The Majestic Waterfalls of the Historic Columbia River Highway in Oregon

Route 30, or the Columbia River Highway, was originally constructed in the early twentieth century as a more automobile-friendly alternative to  the steep and winding route Oregon Trail wagon routes that bordered the Oregon side of the Columbia River Gorge. As the need to accommodate more vehicle traffic resulted in the eventual construction of interstate highway Route 84, forty miles of the highway were kept accessible to motorists as a historic scenic byway. Lucky for us.

The scenic byway begins at exit 17 on I-84, in 0the town of Troutdale. The drive begins through beautiful, winding roads that seem as though they would give way to spectacular fall foliage. The first landmarks are the Women’s Forum Overlook and the Crown Point Vista House, both of which offer beautiful views of the Columbia River up and down the gorge. We stopped at the latter, where there is a help desk armed with maps and a wealth of information about the area. You can also climb up to the top story of the Vista House for an even higher up view.


Then, the real fun begins. The Oregon side of the Columbia River Gorge National Scenic Area as a whole contains dozens of waterfalls in all shapes and sizes with an endless combination of trails to be followed. The arguably most famous falls, however, are the seven that are relatively accessible along Route 30, at least with somewhat short hikes from their respective parking areas. If you are in the area for an extended period of time, it seems like a great place to explore, but stopping to see at least some of these seven are the quintessential experience and will fill the better part of an afternoon on its own.

A rough map of the area and its major waterfalls can be found here, though the parking areas are right on Route 30 and can’t be missed. Horsetail Falls, Multnomah Falls, Shepperds Dell Falls and Wahkeena Falls can be visible from the road, but a short hike can get you different or better vantage points. The other falls typically require short hikes ranging from 0.1 mile to 1 mile for a quality view of them and are unfortunately not wheelchair accessible and can be a bit steep. If you are in good physical health though, they are easily manageable.

We were unfortunately unable to obtain a hard map of the trails surrounding each fall at the visitor’s desk, so we relied on the maps posted at each trailhead. I’d be lying if I said these maps were extremely clear and matched up with other information we had found online, but they got the job done. I’d also be lying if I said I kept track of which short trails we did, and which we didn’t, but should you visit yourself, it is not too hard to figure out.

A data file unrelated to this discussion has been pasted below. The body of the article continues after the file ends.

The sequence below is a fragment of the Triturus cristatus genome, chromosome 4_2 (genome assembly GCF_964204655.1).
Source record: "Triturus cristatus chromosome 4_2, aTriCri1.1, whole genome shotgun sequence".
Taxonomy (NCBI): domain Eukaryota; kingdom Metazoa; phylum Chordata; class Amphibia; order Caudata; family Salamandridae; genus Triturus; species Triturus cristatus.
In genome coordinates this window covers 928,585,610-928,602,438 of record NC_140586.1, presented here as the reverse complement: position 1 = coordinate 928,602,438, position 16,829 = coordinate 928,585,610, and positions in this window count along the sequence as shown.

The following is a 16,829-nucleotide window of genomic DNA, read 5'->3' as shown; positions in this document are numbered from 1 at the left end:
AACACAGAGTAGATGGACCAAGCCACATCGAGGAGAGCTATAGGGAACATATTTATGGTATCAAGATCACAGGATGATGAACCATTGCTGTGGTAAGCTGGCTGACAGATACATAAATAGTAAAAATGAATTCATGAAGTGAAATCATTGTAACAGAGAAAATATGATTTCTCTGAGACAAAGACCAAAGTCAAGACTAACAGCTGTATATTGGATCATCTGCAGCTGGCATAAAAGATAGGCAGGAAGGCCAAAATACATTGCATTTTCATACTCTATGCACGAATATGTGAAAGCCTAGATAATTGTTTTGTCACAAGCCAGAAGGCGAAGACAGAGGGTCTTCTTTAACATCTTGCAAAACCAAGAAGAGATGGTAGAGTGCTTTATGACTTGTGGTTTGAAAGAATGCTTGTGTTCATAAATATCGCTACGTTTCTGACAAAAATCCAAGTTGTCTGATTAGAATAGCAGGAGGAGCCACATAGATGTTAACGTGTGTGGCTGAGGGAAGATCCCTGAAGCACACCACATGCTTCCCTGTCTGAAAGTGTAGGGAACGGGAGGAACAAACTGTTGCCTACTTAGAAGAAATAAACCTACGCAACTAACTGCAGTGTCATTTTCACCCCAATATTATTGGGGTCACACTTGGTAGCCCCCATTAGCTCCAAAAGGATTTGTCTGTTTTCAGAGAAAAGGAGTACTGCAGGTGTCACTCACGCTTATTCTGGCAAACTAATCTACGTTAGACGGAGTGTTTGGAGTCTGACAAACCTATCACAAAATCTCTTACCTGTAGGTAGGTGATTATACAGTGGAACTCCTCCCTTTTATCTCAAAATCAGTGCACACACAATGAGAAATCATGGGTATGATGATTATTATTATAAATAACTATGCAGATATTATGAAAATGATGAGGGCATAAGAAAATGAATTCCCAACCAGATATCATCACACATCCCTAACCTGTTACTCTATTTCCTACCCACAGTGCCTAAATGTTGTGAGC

The first waterfall we stopped at was Latourell Falls, a 249 foot beautiful example of a plunge waterfall, where the water plunges straight down without touching the bedrock behind it. You can see the different perspectives we got from different parts of the mile long trail we did.




Our next stop was Bridal Veil Falls, a 118 foot double tiered horsetail (meaning the water maintains some contact with rock).




One of my favorites were Wahkeena Falls, which stands at 242 feet and is multi-tiered. A short hike will take you so close to the bottom that we had to be careful the spray didn’t get the DSLR!




And then, the motherload – the most famous natural attraction in Oregon and you’ve probably seen it on an inspirational poster at some point. And rightfully so. The stunning Multnomah Falls plunges 620 feet, with a footbridge overlook in the center of it for onlookers to get some different perspectives, and you might say that it just adds to its charm. It truly is an impressive sight.






As I mentioned, these are just few of the most famous waterfalls in the area and there is so much more to explore, both along Route 30 and on the trails. For example, the 28-mile round trip scenic drive up Larch Mountain Road that offers 360 views and sightings of Mt. St. Helens, Mt. Rainier, Mt. Adams, Mt. Hood, AND Mt. Jefferson on clear days.would be a great addition to a day in the gorge should you have the chance (unlike we did). Hope you get to enjoy it one day!



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